This has been in my head lately. The Arrowhead 135. Fatbike racing. In the cold. Scratch that. It’s in the c-c-c-c-c-cold. Doesn’t seem like a good idea, so is that why I’m attracted to it?
On my recent ride out with the Topanga Creek Bicycle gang I was riding the Salsa Spearfish. This was the first time sportin’ the new frame bag. I gotta say it worked out pretty good. Maybe an extra flare at the front would be good for a little bit more space, but overall I’m pretty stoked. Go make something with your hands!
Here are some more pics from our Idyllwild S24O Bikepacking trip.
Sometimes you visit an area that you’ve been to before, but you see it a little differently. I’ve been to Idyllwild a few times. Mostly as a kid. Once, maybe twice by moto even. A month ago I came up here with some friends to ride part of the Stagecoach 400 route, and I’ve been thinkin’ ’bout it ever since.
I had a powerful hankerin’ to get back here as soon as possible and explore some more of the riding. I reached out to the man about town and we hatched a plan. Simple really. Carry what you can on your bike. Ride down to the valley, camp and ride back up the hill. K.I.S.S. Keep it simple stupid. That’s the essence of it. What was in the middle was being guided by a local, just following his wheels and learnin’. You might be challenged by the terrain, but one thing is clear, we will all make it. This was about the journey. The destination, well, we were already there.
I finally attempted making a standard handlebar bag for a straight MTB bar. There was more to it than I had originally thought. More to plan out, more pieces to cut. That meant more to learn though. It’s opened my eyes in many things. I always get stoked when it goes from thoughts in my head to a bag that is mounted in my bike. That’s a pretty good feeling.
I’m headed out this weekend on an overnighter with a couple of friends. After some local intel from Brendan at The Hub Cyclery I’ve decided to ride the Salsa Spearfish for this trip. The Spearfish is not a bike that I’ve ever used for bikepacking, and to be honest I’m still figuring out how to ride it. Having suspension is a foreign thing to me. I know it’s working, but it just feels weird. Who cares about that though.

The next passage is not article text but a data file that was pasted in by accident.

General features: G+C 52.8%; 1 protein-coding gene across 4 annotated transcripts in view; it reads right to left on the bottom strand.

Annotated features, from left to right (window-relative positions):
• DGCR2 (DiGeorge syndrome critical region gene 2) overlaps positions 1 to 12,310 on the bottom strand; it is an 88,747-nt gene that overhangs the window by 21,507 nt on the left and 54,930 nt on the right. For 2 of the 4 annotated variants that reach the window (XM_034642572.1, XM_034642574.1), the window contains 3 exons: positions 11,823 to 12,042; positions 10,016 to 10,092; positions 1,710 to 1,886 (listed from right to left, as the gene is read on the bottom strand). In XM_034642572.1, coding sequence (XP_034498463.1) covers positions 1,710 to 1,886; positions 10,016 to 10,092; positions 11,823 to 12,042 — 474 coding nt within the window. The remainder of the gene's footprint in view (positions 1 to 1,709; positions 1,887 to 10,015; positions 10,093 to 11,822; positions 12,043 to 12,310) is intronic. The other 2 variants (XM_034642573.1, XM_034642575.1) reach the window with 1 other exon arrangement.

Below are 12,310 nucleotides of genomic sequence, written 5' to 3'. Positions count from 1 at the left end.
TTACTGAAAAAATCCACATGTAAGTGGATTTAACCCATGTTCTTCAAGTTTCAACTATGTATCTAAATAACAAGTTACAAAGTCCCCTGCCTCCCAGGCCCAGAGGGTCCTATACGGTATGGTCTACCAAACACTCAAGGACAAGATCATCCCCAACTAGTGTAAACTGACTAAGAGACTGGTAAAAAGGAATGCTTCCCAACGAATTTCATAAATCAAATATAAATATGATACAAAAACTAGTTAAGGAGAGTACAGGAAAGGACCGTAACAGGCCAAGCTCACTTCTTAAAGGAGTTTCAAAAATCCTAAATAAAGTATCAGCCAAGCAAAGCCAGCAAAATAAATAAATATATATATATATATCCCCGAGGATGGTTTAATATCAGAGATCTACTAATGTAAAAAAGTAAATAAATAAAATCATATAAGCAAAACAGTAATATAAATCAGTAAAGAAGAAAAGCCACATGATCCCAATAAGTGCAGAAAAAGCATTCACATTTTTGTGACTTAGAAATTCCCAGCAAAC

The main issue for me is that the frame makes it tough to carry gear inside the triangle. I don’t like gear on my back, so this has been a concern for me. Also, the forks don’t have bottle mounts like my trusty Fargo does. So I made a custom framebag that is just big enough to carry a water bladder, which will equal the amount of water I’m used to traveling with The problem of course is that all the gear that I carry in my framebag will have to go somewhere else. That’s for another night though. Here are some in progress shots of the framebag and the payoff is the framebag mounted up. I still need to trim the straps to the right length, but the hard work is done. Now it’s time to ride it!
Yesterday I posted my pics from our ride. Here are the pics from the guys perspective.
Last but not least is Gnat’s blog. There is only one pic now, but I’m sure more will pop up. He was the best photog on the trip so I can’t wait to see what he’s got up his sleeves.
The road less traveled is at some times the hardest thing you’ve done. It is often times the most rewarding as well. Five friends, set out to ride their bikes across deserts, through washes and over mountains. We didn’t accomplish our goal in miles, but we got what we came for. Clear skies, clear heads, adventure and tall tales of a few days in the desert.
We missed you Mathy.
Check out Jason’s new Salsa Fargo Ti. I guess the geo changed slightly and the head tube is different for the 2013’s. Making a great bike better? Is that possible?